The concept of 3D printing has taken the world by storm over the past few years and even become affordable enough for many end users to consider. However, now a group of researchers from Harvard University have worked extremely hard to develop a range of 4D printed structures which have the ability to react to water. This method of printing was inspired by the way plants change shape over time in response to environmental stimuli.
Start of Research Back in 2013 Already
As far back as 2013 already, Skylar Tibbits from the Self-Assembly Lab at the Massachusetts Institute of Technology (MIT) had successfully introduced the concept of 4D printing to the world. This concept, which has built on the initial hype that surrounded conventional 3D printing by adding the dimension of time to it, goes on to describe a range of materials and substances that can be developed by means of 3D printing. However, it would be done in such a way that they would later be able to change shape and react in response to various external stimuli such as moisture and/or heat.
Improving on the Initial Idea
Although Tibbits initially demonstrated his idea with a composite of two different materials, other researchers led by a highly regarded materials scientist, Jennifer Lewis from Harvard, have now managed to create the same end results with using just one material instead of two. This system was developed by the John A. Paulson School of Engineering and Applied Sciences (SEAS) and Harvard’s Wyss Institute for Biologically Inspired Engineering and it makes use of hydrogel that contains microscale “cellulose fibrils,” which have the ability to expand when they are exposed to moisture. Carefully aligning the fibers during the printing process allows the final object to change shape when wet.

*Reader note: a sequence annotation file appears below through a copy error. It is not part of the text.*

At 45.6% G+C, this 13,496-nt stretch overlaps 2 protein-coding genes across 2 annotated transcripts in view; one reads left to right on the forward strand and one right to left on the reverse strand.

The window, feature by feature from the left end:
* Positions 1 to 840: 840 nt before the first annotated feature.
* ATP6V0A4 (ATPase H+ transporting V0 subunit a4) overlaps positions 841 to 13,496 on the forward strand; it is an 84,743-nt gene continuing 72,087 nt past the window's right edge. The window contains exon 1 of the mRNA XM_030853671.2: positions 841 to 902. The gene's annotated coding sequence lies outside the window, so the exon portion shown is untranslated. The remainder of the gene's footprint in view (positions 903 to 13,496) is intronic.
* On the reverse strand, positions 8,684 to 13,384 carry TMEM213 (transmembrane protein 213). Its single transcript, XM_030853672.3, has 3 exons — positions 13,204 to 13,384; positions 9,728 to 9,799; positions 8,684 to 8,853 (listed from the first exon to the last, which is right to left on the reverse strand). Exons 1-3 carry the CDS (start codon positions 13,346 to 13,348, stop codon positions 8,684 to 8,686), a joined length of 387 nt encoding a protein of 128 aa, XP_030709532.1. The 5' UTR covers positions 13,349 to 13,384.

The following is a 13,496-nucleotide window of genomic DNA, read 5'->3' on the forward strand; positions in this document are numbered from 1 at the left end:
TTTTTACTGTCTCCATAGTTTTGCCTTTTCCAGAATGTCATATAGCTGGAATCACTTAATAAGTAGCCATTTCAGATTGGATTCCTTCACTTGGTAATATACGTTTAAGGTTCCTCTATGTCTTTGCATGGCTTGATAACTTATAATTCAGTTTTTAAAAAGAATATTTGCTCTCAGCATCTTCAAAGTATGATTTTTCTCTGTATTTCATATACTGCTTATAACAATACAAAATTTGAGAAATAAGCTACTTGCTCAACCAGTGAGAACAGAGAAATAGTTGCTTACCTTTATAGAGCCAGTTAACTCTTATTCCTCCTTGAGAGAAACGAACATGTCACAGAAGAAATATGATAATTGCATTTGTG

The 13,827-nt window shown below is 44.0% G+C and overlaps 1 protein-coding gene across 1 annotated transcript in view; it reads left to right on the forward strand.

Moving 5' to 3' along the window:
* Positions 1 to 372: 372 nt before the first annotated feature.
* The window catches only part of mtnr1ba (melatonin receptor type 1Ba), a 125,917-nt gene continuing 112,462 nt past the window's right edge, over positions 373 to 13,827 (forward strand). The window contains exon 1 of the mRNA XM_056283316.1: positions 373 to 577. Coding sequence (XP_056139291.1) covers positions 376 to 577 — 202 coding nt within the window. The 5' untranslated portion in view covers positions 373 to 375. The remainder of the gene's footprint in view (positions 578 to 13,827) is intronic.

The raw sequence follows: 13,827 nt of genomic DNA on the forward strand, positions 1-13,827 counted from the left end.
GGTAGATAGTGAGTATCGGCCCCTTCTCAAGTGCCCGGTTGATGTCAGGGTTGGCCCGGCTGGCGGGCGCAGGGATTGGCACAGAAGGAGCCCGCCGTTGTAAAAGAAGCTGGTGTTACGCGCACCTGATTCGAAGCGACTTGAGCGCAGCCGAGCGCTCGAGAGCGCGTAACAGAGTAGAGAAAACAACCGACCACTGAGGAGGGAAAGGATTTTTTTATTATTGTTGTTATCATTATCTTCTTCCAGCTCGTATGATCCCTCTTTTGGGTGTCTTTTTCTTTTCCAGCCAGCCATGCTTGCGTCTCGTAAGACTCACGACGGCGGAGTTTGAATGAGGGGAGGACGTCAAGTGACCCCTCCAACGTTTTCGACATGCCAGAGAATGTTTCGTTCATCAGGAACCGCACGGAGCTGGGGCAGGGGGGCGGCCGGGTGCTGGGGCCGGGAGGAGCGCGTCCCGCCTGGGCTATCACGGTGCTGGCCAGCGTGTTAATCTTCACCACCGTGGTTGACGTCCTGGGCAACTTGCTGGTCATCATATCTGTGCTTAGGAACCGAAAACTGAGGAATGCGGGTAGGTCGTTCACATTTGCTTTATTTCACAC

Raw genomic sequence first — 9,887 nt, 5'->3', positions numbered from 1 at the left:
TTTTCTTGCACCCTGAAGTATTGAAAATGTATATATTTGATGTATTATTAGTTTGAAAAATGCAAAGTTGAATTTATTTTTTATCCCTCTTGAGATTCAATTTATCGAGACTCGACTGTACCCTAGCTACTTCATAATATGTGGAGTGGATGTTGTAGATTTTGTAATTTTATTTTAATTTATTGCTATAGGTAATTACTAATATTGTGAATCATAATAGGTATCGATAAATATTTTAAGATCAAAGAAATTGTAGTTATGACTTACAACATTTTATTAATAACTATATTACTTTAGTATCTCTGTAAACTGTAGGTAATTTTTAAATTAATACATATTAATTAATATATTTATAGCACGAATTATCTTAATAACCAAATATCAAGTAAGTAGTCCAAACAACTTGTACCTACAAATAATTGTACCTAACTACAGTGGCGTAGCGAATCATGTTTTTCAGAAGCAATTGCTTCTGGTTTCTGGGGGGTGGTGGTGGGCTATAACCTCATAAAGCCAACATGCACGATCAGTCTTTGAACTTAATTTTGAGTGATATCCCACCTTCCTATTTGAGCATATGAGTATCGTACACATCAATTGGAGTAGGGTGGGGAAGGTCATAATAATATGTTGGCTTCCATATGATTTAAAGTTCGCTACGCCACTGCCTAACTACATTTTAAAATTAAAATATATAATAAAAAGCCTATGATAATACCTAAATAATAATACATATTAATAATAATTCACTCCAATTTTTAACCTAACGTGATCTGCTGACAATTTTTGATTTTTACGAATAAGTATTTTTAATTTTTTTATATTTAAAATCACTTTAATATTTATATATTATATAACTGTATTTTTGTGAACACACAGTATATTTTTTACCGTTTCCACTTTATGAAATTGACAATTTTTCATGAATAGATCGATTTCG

A Range of Potential Uses
In addition to the above, researchers went on to create a mathematical model that they would be able to use to plan the actual transformation that the 4D printed objects will undergo. Although the prototype reacts when exposed to water, Lewis mentioned that, if a different formula were to be used for the printing fluid, it would be possible for the same technique to be used to print objects that will be able to change shape in response to light or heat. At some point in the future, it may be possible for the material in question to be altered in such a way that it would be able to transmit or carry electrical current, which could open it up to be used in a wide range of engineering applications.
As time goes on, it could be possible for 4D printing to be used in a wide range of applications and environments. However, at present, it is still very much in its experimental stages, but it could be considered as being a type of “3D printing on steroids” in that it would eventually be able to enable the design of virtually any transformable shape imaginable.